“There are no rules”: Local zine creators on craft culture in a digital world

Historically, zines were a potent form of craft culture and a resistance to superfluous materialism. The blurring of what constitutes a zine has been an issue since digital platforms offered efficiency and reach. Although, many creators still stick passionately to corporeality. I spoke to some local zine-creators to ask their thoughts.

Minty, UEA graduate and co-founder of literature-focused and surreal Just Snails!?, chose an exclusively physical platform: “The internet is oversaturated with creative work and people screaming: ‘Hey! Hey, look at this! I made a thing! Please look at my thing!’ and it’s kind of sad to be a part of that dense fog.” For Minty, the strength of zines lies in commitment to craft. “That’s definitely a quality that is encouraged by zine-making – without JS?! I’m not sure I would have written more than a poem or two since graduating.”

Another UEA graduate, Monica Guarnieri, has recently created a new zine, Penny Nails. The first collection is available now, both physically and digitally, combining the two platforms in a literature-focused worldly assortment. “Seeing the labour of love go from a Word Doc to a booklet in my hands was inspiring.” But also, ‘making an online version makes it more accessible too” – the choice being central. “The medium is revolutionary regardless of what tools you have to hand! It’s about making something happen and finding creative (and cost effective) ways to do it.” I asked whether the forced creativity allows greater latitude. “Zines are a space that’s yours and there are no rules. Zines exist for different purposes […] that’s what makes them all unique.”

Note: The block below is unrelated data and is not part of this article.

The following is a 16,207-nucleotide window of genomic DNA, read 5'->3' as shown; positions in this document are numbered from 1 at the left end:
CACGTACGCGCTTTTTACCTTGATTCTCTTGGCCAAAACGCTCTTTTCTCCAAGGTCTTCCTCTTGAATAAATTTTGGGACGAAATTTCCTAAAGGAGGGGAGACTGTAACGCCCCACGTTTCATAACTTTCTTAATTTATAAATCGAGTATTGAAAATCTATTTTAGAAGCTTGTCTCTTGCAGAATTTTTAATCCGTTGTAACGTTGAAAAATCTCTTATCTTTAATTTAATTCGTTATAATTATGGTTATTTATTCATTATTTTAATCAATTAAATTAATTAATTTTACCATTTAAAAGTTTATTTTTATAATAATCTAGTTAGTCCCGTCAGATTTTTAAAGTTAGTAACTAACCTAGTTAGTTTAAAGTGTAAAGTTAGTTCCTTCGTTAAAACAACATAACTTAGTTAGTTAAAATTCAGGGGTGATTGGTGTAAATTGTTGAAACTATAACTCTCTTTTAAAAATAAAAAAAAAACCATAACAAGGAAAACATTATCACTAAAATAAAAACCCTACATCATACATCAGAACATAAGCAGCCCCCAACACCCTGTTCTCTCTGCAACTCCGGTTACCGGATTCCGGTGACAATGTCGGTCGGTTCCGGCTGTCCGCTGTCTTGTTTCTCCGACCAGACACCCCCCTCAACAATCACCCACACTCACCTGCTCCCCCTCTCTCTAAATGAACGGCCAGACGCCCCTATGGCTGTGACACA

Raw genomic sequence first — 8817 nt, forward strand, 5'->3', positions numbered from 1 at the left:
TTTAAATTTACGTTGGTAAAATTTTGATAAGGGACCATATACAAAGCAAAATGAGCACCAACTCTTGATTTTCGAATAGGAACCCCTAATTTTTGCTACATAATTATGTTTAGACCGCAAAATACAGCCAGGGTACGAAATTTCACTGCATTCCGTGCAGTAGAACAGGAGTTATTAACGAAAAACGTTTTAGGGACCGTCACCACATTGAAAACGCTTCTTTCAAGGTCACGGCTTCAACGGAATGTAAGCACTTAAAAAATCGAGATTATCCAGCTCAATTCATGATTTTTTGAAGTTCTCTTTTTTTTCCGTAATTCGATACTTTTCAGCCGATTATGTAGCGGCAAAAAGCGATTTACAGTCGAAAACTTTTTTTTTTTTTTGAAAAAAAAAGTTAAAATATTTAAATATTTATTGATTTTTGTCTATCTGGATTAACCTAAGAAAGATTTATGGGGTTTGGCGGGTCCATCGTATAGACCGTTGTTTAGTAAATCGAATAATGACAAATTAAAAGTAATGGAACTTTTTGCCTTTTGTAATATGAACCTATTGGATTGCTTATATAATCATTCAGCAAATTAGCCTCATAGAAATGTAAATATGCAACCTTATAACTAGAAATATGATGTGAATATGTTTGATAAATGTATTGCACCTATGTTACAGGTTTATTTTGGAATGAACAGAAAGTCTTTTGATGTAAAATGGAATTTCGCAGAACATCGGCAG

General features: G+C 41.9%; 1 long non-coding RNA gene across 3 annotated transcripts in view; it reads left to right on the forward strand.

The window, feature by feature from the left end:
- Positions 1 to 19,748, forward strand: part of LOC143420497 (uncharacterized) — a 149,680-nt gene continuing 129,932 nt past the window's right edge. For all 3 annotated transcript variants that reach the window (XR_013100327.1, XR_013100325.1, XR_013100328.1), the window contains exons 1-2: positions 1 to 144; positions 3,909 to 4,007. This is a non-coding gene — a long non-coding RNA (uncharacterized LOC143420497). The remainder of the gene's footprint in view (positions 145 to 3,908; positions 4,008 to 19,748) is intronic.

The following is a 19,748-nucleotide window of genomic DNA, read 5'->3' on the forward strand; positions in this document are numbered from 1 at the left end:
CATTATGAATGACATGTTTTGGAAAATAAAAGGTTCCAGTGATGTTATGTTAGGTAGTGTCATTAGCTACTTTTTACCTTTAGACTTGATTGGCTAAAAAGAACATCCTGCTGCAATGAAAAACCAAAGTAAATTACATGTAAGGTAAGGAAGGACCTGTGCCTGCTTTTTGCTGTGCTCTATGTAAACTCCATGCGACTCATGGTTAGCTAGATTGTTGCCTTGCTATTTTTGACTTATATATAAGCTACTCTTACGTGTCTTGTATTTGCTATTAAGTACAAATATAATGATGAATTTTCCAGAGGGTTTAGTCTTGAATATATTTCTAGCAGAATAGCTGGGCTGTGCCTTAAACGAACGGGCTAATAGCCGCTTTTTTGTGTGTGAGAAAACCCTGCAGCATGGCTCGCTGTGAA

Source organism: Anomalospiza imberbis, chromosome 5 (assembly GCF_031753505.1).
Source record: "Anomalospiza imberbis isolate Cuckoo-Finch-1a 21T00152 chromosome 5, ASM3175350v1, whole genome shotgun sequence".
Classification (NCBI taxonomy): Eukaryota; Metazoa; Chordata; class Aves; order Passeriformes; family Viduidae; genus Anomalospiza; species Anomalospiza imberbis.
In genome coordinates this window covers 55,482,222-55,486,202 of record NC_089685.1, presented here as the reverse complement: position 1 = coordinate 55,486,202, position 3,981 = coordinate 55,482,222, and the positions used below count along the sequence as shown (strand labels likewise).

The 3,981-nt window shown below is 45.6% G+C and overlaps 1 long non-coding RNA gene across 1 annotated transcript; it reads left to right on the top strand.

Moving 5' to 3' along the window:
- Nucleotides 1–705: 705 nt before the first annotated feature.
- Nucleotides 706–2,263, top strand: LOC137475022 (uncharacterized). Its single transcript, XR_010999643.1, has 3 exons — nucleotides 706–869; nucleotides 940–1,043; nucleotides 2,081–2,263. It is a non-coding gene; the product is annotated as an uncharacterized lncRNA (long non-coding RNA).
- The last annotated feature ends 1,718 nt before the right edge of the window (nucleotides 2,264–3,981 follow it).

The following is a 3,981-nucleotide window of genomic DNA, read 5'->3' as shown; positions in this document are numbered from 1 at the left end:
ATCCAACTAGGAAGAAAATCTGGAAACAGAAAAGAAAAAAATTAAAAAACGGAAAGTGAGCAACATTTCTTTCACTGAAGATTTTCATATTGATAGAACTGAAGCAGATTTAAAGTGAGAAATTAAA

“There are no rules. If I want to review a single with a story about exploring vibrant underwater cities and high-fiving fish, then who’s to tell me otherwise?”, Dom Sellars, creator of NoGlum tells me. NoGlum has been around for a while now, brandishing brutish punk collages alongside a passion for Norwich’s creative scene. NoGlum operates entirely in the physical realm: “We spend too much time looking at screens, man! I wanted people to have the sense that it was something special, to be cherished.” But equally, Instagram remains vital for NoGlum’s sales.

Zine-making is what you make of it. Digitalisation has produced several divergences; it can resist the digital world and its resulting superficiality, but equally, it offers new and exciting ways to share and evolve the craft.

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Callum Gray

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September 2021
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